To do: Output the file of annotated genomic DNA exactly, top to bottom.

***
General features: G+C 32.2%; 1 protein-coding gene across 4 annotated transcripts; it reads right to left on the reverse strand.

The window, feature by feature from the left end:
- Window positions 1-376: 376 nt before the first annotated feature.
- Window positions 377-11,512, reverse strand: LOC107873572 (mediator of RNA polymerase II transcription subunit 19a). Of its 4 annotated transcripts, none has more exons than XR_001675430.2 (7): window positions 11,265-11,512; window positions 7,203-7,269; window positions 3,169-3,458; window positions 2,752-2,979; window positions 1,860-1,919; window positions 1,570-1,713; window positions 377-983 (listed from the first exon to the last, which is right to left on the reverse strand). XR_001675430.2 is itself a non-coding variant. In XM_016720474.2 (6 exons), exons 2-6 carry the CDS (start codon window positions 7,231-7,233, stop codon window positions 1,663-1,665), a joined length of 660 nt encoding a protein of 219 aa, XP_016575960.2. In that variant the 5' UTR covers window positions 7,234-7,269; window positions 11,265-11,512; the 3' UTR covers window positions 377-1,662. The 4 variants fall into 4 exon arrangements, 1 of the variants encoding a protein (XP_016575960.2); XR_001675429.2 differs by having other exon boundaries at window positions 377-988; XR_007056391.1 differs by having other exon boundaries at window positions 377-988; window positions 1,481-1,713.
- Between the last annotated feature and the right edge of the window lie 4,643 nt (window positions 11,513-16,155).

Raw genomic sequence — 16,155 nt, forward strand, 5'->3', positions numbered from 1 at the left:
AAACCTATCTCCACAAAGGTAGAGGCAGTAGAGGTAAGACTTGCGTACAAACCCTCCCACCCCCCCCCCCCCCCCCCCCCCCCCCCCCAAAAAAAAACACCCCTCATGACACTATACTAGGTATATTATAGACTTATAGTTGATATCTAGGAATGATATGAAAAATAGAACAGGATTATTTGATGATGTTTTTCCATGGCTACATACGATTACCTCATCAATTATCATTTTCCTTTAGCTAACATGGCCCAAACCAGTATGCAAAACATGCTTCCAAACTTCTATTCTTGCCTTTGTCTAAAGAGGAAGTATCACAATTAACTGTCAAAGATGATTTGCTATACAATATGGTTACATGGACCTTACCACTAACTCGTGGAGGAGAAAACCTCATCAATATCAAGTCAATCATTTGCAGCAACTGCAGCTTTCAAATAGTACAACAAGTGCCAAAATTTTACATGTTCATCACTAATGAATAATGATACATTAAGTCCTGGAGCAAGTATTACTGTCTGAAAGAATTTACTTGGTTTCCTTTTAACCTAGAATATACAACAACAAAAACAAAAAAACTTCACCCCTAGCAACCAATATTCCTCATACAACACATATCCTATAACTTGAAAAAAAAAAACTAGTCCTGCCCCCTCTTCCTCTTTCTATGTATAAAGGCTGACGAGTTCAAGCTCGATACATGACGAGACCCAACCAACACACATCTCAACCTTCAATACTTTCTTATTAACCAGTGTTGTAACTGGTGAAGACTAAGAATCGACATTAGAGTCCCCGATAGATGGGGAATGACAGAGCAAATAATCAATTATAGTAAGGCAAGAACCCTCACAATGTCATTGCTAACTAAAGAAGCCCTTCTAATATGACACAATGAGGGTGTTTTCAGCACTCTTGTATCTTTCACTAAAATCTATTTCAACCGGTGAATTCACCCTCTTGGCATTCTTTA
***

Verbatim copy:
General features: G+C 32.2%; 1 protein-coding gene across 4 annotated transcripts; it reads right to left on the reverse strand.

The window, feature by feature from the left end:
- Window positions 1-376: 376 nt before the first annotated feature.
- Window positions 377-11,512, reverse strand: LOC107873572 (mediator of RNA polymerase II transcription subunit 19a). Of its 4 annotated transcripts, none has more exons than XR_001675430.2 (7): window positions 11,265-11,512; window positions 7,203-7,269; window positions 3,169-3,458; window positions 2,752-2,979; window positions 1,860-1,919; window positions 1,570-1,713; window positions 377-983 (listed from the first exon to the last, which is right to left on the reverse strand). XR_001675430.2 is itself a non-coding variant. In XM_016720474.2 (6 exons), exons 2-6 carry the CDS (start codon window positions 7,231-7,233, stop codon window positions 1,663-1,665), a joined length of 660 nt encoding a protein of 219 aa, XP_016575960.2. In that variant the 5' UTR covers window positions 7,234-7,269; window positions 11,265-11,512; the 3' UTR covers window positions 377-1,662. The 4 variants fall into 4 exon arrangements, 1 of the variants encoding a protein (XP_016575960.2); XR_001675429.2 differs by having other exon boundaries at window positions 377-988; XR_007056391.1 differs by having other exon boundaries at window positions 377-988; window positions 1,481-1,713.
- Between the last annotated feature and the right edge of the window lie 4,643 nt (window positions 11,513-16,155).

Raw genomic sequence — 16,155 nt, forward strand, 5'->3', positions numbered from 1 at the left:
AAACCTATCTCCACAAAGGTAGAGGCAGTAGAGGTAAGACTTGCGTACAAACCCTCCCACCCCCCCCCCCCCCCCCCCCCCCCCCCCCAAAAAAAAACACCCCTCATGACACTATACTAGGTATATTATAGACTTATAGTTGATATCTAGGAATGATATGAAAAATAGAACAGGATTATTTGATGATGTTTTTCCATGGCTACATACGATTACCTCATCAATTATCATTTTCCTTTAGCTAACATGGCCCAAACCAGTATGCAAAACATGCTTCCAAACTTCTATTCTTGCCTTTGTCTAAAGAGGAAGTATCACAATTAACTGTCAAAGATGATTTGCTATACAATATGGTTACATGGACCTTACCACTAACTCGTGGAGGAGAAAACCTCATCAATATCAAGTCAATCATTTGCAGCAACTGCAGCTTTCAAATAGTACAACAAGTGCCAAAATTTTACATGTTCATCACTAATGAATAATGATACATTAAGTCCTGGAGCAAGTATTACTGTCTGAAAGAATTTACTTGGTTTCCTTTTAACCTAGAATATACAACAACAAAAACAAAAAAACTTCACCCCTAGCAACCAATATTCCTCATACAACACATATCCTATAACTTGAAAAAAAAAAACTAGTCCTGCCCCCTCTTCCTCTTTCTATGTATAAAGGCTGACGAGTTCAAGCTCGATACATGACGAGACCCAACCAACACACATCTCAACCTTCAATACTTTCTTATTAACCAGTGTTGTAACTGGTGAAGACTAAGAATCGACATTAGAGTCCCCGATAGATGGGGAATGACAGAGCAAATAATCAATTATAGTAAGGCAAGAACCCTCACAATGTCATTGCTAACTAAAGAAGCCCTTCTAATATGACACAATGAGGGTGTTTTCAGCACTCTTGTATCTTTCACTAAAATCTATTTCAACCGGTGAATTCACCCTCTTGGCATTCTTTA